I have a nema 17 motor and I'm trying to lift 5 pounds of weight at a distance of 16 inches.

Correct me if I'm wrong, but it comes out to roughly 9 newton meters of torque required.

On my digital scale, the motor can apply 260 grams of force at a distance of 56 millimeters.

aka 14560 g/mm aka 14.56 kg/mm aka 0.14 nm

9nm / 0.14 nm = 64 times weaker that needed

So I created a split ring planetary gearbox that has a 92:1 reduction ratio using this site:


Pastable I O B: 15 30 31

Input Teeth: 15

Base Teeth: 31

Output Teeth: 30

enter image description here

Then I created and 3d printed the gearbox:

enter image description here

When I test the gearbox against the digital scale. It is only able to apply 1000 grams of force with an arm 57 mm long before stalling out.

57000 g/mm aka 57kg/mm aka 0.56 nm

Which is only a strength multiplication of about 4.

It was my understanding that the reduction ratio correlates directly to the torque and speed.

The output shaft would rotate 92 times slower, but have 92 times more torque.

Where did I go wrong in my understanding of this?

  • $\begingroup$ Friction, alignment error. Gears always have some losses to friction. Alignment issues cause you to expend energy in bending your components (and then don't do useful things on unbending). I suggest laser cut sheet metal over 3d printed plastic and grease if you want to waste less energy. $\endgroup$
    – Abel
    Jan 22 at 12:45
  • $\begingroup$ Can also try adding a solid plate connecting shafts going through the three little gears to help maintain their alignment. $\endgroup$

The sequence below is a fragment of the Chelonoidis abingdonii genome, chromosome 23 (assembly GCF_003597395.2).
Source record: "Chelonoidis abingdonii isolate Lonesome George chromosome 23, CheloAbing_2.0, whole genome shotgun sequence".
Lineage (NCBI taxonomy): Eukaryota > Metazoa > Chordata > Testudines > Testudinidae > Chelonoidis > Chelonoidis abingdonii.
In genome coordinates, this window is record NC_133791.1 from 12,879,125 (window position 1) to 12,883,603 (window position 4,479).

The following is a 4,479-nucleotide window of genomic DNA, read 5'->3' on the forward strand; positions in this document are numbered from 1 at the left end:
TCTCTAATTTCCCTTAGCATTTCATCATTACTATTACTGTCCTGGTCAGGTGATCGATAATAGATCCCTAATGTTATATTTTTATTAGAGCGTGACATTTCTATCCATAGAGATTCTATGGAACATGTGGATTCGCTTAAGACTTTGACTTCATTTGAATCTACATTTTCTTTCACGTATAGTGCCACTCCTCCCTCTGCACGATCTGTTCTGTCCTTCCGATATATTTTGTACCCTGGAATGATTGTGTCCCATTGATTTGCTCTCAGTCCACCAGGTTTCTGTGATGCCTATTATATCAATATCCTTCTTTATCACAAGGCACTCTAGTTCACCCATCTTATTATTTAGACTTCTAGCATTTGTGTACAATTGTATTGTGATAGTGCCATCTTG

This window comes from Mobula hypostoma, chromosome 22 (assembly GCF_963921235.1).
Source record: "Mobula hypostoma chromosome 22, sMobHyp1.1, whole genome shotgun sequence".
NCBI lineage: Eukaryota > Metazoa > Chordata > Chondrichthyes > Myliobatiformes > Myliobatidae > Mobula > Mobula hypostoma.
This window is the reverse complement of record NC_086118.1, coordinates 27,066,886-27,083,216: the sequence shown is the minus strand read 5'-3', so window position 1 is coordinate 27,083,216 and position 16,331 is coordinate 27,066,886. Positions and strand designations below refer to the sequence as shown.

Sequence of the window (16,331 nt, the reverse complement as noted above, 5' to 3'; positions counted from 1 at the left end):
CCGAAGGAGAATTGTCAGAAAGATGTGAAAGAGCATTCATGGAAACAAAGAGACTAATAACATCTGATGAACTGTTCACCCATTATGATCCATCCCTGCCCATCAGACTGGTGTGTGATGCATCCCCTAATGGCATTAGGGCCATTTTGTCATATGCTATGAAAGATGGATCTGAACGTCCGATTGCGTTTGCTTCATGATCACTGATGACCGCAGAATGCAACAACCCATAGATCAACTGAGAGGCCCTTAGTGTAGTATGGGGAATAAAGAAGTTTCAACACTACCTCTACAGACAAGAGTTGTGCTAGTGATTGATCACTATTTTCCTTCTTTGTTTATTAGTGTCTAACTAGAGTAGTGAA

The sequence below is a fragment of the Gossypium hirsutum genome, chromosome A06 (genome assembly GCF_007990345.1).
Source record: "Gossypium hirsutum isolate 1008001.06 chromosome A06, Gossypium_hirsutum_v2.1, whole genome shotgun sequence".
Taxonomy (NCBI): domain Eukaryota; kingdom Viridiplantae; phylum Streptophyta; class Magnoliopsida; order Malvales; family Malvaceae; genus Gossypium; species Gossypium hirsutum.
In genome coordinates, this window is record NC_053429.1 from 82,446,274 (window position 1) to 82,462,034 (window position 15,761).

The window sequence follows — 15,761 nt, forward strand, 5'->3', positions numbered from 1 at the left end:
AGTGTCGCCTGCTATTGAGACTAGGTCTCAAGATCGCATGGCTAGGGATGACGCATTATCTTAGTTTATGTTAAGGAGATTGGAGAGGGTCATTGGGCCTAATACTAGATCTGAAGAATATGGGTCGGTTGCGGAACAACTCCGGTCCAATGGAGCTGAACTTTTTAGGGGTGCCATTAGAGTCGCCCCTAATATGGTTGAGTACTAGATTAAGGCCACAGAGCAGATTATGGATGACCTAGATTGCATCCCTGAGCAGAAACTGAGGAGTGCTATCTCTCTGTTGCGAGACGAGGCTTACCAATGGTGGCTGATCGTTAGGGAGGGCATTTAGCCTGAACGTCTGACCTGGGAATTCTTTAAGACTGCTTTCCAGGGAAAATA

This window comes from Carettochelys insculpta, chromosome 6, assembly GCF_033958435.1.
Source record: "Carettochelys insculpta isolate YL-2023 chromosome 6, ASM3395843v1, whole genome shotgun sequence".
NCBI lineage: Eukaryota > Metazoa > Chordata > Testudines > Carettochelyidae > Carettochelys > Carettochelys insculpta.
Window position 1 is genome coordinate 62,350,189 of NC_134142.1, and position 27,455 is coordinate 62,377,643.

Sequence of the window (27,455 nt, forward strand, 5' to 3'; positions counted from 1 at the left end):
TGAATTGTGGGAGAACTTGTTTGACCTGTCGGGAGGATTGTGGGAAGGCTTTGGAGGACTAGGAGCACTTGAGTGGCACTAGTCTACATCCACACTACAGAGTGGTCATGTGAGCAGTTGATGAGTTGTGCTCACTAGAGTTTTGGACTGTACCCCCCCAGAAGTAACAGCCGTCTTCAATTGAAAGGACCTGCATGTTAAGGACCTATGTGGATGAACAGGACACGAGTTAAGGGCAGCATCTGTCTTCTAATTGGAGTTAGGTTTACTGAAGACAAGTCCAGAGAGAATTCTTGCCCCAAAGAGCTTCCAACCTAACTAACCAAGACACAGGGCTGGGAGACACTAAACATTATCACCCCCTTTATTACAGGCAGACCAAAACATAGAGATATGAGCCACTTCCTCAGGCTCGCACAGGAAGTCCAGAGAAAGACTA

– Abel
    Jan 22 at 21:18
  • $\begingroup$ @Abel you're absolutely certain that over 90% of the torque is being lost due to an alignment issue and nothing else? $\endgroup$
    – John
    Jan 23 at 5:10
  • $\begingroup$ As you are the one with the physical hardware, you are the one in a position to verify. What stands out to me in your design is that it requires the gears to be constrained in a certain way but lacks low friction items to make that happen. What makes your 3 little gears stay upright when being forced in shear? It's that they are jammed between the upper and lower sections and that jamming takes force which in turn makes friction. $\endgroup$
    – Abel
    Jan 24 at 9:24
  • $\begingroup$ Also considering it over 90% is like counting your chickens before they're hatched. You aren't using a conventional planetary gearbox to begin with since you are missing a good carrier. $\endgroup$
    – Abel
    Jan 24 at 9:33


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